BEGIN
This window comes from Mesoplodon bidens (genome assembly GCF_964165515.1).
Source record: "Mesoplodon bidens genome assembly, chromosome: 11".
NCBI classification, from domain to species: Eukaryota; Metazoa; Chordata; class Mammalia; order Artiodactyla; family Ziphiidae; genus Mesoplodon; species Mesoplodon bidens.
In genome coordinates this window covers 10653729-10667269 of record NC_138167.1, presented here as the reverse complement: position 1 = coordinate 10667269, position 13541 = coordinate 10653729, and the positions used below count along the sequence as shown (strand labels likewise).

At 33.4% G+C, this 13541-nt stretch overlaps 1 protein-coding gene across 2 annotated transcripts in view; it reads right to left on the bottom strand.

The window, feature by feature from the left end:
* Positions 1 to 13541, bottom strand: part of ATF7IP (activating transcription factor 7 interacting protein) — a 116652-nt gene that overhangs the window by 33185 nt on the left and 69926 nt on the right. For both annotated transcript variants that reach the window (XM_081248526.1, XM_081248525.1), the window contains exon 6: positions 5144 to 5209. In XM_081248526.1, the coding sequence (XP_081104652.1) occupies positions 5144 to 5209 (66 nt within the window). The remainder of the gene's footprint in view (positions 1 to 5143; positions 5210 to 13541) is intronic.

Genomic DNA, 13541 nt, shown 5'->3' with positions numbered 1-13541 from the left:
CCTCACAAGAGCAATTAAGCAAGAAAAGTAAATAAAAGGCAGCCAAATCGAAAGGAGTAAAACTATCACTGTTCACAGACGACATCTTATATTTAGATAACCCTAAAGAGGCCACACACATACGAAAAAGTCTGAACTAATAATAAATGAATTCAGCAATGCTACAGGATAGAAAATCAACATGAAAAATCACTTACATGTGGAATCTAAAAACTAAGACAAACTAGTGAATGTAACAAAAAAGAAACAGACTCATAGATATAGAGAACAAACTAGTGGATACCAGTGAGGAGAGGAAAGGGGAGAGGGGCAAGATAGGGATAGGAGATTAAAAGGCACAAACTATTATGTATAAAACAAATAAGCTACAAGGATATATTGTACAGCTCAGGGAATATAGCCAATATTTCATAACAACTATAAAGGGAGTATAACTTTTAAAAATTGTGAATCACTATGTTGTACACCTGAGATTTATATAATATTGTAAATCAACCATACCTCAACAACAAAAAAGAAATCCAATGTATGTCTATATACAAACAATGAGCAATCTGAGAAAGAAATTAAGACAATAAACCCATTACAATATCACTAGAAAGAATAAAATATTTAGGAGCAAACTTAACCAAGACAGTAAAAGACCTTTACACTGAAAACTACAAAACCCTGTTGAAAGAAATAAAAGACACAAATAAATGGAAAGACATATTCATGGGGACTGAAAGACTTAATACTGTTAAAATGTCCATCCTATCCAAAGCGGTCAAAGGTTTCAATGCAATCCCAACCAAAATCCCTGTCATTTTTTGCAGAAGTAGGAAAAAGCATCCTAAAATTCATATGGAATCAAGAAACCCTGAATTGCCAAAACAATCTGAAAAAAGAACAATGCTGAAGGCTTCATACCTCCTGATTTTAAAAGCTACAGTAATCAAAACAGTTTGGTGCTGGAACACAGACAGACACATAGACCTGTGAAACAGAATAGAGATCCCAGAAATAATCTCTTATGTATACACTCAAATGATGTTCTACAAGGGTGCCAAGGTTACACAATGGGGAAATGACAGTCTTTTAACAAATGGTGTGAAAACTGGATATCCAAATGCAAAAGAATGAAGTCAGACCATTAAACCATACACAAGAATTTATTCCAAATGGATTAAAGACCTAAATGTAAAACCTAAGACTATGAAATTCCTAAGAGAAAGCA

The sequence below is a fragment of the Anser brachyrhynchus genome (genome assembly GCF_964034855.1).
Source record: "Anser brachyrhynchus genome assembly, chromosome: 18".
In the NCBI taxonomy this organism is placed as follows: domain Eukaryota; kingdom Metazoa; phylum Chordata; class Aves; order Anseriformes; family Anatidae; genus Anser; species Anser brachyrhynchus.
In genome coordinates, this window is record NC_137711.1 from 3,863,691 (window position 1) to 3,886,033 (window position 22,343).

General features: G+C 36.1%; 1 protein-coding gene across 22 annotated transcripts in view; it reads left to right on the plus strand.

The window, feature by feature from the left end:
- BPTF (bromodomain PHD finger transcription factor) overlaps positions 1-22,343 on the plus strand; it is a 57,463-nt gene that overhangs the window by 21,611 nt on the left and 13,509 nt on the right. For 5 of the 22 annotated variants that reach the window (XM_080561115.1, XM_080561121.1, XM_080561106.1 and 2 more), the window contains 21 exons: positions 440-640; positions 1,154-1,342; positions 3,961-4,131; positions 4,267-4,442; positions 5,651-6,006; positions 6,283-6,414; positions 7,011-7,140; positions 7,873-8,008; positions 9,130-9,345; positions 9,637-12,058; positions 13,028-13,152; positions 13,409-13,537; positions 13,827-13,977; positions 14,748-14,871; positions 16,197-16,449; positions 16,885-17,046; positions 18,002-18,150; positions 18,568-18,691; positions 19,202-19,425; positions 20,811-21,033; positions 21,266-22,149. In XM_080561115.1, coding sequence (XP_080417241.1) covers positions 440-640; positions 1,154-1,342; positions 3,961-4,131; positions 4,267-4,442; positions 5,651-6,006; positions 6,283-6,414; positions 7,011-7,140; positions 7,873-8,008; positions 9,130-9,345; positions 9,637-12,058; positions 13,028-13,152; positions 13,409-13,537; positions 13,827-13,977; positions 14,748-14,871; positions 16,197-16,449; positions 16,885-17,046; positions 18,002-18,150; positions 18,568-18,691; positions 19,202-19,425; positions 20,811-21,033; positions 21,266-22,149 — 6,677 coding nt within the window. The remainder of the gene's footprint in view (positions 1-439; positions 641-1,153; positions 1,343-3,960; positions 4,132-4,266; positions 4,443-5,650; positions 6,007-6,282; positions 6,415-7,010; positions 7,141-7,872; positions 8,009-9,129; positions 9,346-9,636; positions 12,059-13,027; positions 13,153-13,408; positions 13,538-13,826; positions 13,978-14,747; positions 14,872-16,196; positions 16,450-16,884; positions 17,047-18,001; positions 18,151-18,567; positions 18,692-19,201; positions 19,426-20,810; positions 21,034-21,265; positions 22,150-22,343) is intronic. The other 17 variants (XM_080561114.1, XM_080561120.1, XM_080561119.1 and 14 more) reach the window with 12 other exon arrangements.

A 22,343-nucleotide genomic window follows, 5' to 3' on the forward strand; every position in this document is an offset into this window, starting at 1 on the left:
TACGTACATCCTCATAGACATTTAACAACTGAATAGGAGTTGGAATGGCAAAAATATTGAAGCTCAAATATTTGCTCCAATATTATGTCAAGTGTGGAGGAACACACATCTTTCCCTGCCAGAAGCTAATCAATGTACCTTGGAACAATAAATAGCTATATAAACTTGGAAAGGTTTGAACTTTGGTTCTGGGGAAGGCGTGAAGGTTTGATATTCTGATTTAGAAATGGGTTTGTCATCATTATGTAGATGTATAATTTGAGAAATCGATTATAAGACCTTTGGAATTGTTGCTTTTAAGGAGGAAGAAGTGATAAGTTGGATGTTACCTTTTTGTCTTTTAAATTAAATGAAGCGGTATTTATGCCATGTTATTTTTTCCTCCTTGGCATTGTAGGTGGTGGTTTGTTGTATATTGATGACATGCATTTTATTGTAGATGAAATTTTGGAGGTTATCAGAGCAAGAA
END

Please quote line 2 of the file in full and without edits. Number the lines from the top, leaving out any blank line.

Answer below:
Source record: "Mesoplodon bidens genome assembly, chromosome: 11".